In 1887 the Paramount Chief of Ngati Tuwharetoa, Horonuku Te Heu Heu Tukino gifted the tribes land – including the sacred mountain peaks of Ruapehu, Ngauruhoe and Tongariro - to the people of New Zealand. The gifting was to ensure this precious land’s protection for all time, for all people.
In 1925, Sir James Gunson drove the first car to Whakapapa. The new ‘highway’ was pushed through towards Mt Ruapehu with the help of labour from the Whakapapa prison camp early in 1925 under the supervision of Dave Dunlop. Until then the approach to Whakapapa had been only for the fit and strong. There were miles upon miles of wild country to cross on foot or horseback, wild rivers to ford and mountainous terrain to navigate.
The Tongariro Park Tourist Company limited was formed with a grand vision to build the Chateau, an elegant Georgian structure of four stories and basement, alongside the original Whakapapa Ski huts. The Chateau, styled after the Canadian Resort of Lake Louise, was built to offer overseas tourists an International standard of accommodation to stay in.
The Fletcher Construction Company undertook the contract at $78,000 pounds. Work started on the 10th of January 1929. The foundation stone was laid in March and fantastic as it may seem, the building was open for guests by the 1st August 1929, even though it was still unfurnished. The opening of the well-appointed Chateau hotel revolutionised the atmosphere of Ruapehu as a resort.
V.I.P’s from around the world started to hear of the magnificent Chateau and began arriving from the four corners of the globe. The Chateau developed a reputation for hosting fabulous people and fabulous parties.
After months at sea on rocking ships and then days or weeks traversing the most beautifully primitive of landscapes, they’d arrive to neo-Georgian luxury at its finest. They’d sweep up to the grand entrance portico with its dramatic columns. They’d marvel at the floor-to-ceiling arched Ngauruhoe Window as they took in its superb view of the mountains. They’d dine under magnificent chandeliers on the finest cuisine of the day, and enjoy long evenings in front of roaring log fires in the plush Ruapehu Lounge.
Suddenly dinner jackets and evening dresses were required for after skiwear. Even ski clothes began to be style conscious - navy blue gabardine trousers, cut very full and tied at the ankle, became the fashion. They were worn with a matching jacket of the same material and a peaked cap with flaps which could be let down to tie underneath the chin in bad weather.
After a long day on the slopes, they’d return to fine wine and cuisine served under grand chandeliers, and to staff ready to attend to their every need as they relaxed in front of the grand arched Ngauruhoe Window, taking in magnificent views of Mount Tongariro. The ‘chink’ of crystals glasses, the sounds of live music and laughter, tales of the days adventure and the crackle of a roaring log fire filled the air in the Chateau’s opulent Ruapehu Lounge.
The staff at the famous Chateau Tongariro would go to extraordinary lengths, as they do today, to ensure their guests had the experience of a lifetime.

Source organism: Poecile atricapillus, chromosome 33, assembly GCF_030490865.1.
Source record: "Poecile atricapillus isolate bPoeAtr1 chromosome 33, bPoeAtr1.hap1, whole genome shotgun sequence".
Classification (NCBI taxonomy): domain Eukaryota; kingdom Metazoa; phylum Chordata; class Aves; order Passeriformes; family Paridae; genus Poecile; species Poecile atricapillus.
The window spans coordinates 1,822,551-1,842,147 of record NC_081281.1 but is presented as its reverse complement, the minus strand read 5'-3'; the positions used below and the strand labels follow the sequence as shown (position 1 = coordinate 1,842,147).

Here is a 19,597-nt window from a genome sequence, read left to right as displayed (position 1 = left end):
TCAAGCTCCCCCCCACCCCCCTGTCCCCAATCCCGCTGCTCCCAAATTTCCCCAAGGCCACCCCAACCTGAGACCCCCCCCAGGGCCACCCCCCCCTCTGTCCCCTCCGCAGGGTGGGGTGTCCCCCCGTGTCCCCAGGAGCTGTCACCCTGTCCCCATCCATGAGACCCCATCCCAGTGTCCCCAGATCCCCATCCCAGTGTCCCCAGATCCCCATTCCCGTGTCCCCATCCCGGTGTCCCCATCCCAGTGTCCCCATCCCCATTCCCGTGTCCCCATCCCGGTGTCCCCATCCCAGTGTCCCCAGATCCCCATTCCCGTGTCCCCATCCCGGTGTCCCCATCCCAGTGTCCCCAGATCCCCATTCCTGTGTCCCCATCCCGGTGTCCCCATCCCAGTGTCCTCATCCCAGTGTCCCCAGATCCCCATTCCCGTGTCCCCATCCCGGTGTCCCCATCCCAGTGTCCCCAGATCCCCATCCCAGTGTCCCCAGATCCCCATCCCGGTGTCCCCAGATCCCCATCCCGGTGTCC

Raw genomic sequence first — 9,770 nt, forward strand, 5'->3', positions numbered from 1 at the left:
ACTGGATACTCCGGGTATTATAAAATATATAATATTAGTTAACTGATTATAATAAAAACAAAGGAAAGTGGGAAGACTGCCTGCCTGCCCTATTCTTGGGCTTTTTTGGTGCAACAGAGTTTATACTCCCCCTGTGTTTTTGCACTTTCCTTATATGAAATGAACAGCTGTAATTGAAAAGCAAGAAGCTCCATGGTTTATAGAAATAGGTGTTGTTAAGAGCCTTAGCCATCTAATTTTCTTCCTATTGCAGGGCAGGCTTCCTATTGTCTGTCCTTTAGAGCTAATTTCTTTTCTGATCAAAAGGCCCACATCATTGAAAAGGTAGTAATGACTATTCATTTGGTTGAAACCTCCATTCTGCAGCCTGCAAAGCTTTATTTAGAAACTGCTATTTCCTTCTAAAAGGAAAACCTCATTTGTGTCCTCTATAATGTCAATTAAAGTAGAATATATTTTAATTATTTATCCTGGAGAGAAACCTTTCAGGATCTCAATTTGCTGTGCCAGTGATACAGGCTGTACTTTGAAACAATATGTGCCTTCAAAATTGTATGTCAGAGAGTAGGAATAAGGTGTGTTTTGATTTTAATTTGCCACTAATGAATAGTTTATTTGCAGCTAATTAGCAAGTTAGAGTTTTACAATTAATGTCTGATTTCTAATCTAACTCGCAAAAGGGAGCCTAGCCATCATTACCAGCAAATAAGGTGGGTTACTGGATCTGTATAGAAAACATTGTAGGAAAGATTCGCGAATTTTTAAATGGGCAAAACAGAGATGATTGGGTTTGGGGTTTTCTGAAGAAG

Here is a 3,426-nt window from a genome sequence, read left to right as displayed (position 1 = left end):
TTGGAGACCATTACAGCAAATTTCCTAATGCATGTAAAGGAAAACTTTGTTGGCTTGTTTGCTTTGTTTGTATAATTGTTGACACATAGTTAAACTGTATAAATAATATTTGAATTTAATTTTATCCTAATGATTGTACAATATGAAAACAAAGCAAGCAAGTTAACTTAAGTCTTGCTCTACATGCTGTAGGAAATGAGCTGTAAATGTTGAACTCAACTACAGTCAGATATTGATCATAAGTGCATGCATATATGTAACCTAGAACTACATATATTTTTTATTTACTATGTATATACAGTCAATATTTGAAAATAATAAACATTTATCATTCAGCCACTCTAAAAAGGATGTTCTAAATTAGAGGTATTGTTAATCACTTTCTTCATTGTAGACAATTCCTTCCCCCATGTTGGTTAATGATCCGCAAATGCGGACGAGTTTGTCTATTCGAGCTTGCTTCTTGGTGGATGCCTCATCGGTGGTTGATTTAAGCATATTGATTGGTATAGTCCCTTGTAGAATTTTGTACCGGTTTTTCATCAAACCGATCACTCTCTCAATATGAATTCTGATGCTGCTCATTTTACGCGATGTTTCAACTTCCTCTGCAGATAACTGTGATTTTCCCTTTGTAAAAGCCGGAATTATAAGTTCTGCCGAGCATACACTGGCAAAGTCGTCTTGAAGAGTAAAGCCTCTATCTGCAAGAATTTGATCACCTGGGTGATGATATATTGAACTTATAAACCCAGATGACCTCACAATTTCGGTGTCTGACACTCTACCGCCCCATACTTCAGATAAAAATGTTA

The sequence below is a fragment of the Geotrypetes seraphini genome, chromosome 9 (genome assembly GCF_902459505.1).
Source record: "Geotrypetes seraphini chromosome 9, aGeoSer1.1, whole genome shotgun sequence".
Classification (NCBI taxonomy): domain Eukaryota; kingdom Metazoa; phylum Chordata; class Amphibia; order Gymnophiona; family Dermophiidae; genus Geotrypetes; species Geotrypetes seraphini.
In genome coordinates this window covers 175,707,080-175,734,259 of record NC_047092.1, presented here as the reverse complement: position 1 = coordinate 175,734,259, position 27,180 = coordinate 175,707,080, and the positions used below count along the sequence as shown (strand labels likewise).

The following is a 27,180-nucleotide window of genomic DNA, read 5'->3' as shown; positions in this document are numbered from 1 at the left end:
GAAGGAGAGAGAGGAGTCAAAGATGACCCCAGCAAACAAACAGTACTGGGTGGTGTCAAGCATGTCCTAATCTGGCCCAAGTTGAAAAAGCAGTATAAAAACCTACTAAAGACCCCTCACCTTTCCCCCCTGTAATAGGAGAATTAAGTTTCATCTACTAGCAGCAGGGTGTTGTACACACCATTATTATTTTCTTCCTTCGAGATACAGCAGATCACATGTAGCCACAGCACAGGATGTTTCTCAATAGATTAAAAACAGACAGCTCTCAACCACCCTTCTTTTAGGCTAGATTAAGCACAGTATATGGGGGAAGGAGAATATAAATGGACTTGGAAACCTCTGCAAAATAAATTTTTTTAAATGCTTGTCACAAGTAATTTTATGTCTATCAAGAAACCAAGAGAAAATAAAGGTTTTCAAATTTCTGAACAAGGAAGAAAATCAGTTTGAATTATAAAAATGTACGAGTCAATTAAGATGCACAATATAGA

Popular items on the hotel’s menu – Oysters - were an absolute luxury in the deprived depression era of the 1930’s. To get the delicacies onto a guest’s plate was not easy. The choice cuisine had to be transported by steam train from Bluff to Picton, and then bundled aboard a Ferry to make the crossing across the Cook Strait, where they would meet yet another train, bound for Tongariro National Park. From this station, the delicacies began their last leg – a bumpy ‘motorcar’ journey to the grand Chateau Tongariro, set for the chef’s discerning inspection.
In the midst of this glamorous hey-day, World war two broke out. Many of the keenest New Zealand skiers promptly join the forces. Road and rail travel were severely restricted. Overseas tourists, of course, stayed home. To cap it off the Chateau was commandeered by the government as an asylum when an earthquake damaged a hospital in Wellington. Ruapehu became remote, inaccessible, a memory of happier days.
In 1948, newly renovated, the Chateau reopened to provide accommodation for visitors to Mt Ruapehu and the Tongariro National Park. Today, this region is now classified as a Dual World Heritage National Park.
In 1957, control of the Hotel passed to the Tourist Hotel Corporation (THC) of New Zealand, which along with several pioneers also aided in the development of the Whakapapa ski area. It wasn’t until 1990, during a period of Government privatization of assets that the Chateau was sold to private interests and the ski area operated by a separate company.
As the hotel celebrated her 75th anniversary, new owners committed to restoring the Chateau to her former glory. A name change – to the Bayview Chateau Tongariro – marked the occasion.
Today, the Chateau Tongariro is a Category One Historic Building and believes in providing visitors with a timeless elegance. A new wing (including 39 stunning rooms), dynamic new bars and restaurants and impressive facilities have been added – all in keeping with this icon’s old-world ambience.
The hotel’s most special features have been painstakingly restored. Visiting the Chateau Tongariro Hotel today is like stepping back into that fabulous 1930’s period of elegance and luxury.
Nature, of course, still possesses the same spectacular beauty that attracted the first tourists early last century. You can still dine under grand chandeliers on the finest cuisine of the day, or take in breath-taking mountain views from the grand arched Ngauruhoe Window. You can still relax beside a roaring open fire in the plush Ruapehu Lounge. And today, just as in yesteryear, you will enjoy service and ambience that is second-to-none.
A number of national tourism, hospitality and business awards in recent years lay testament to the Chateau’s reinstated beauty and comfort.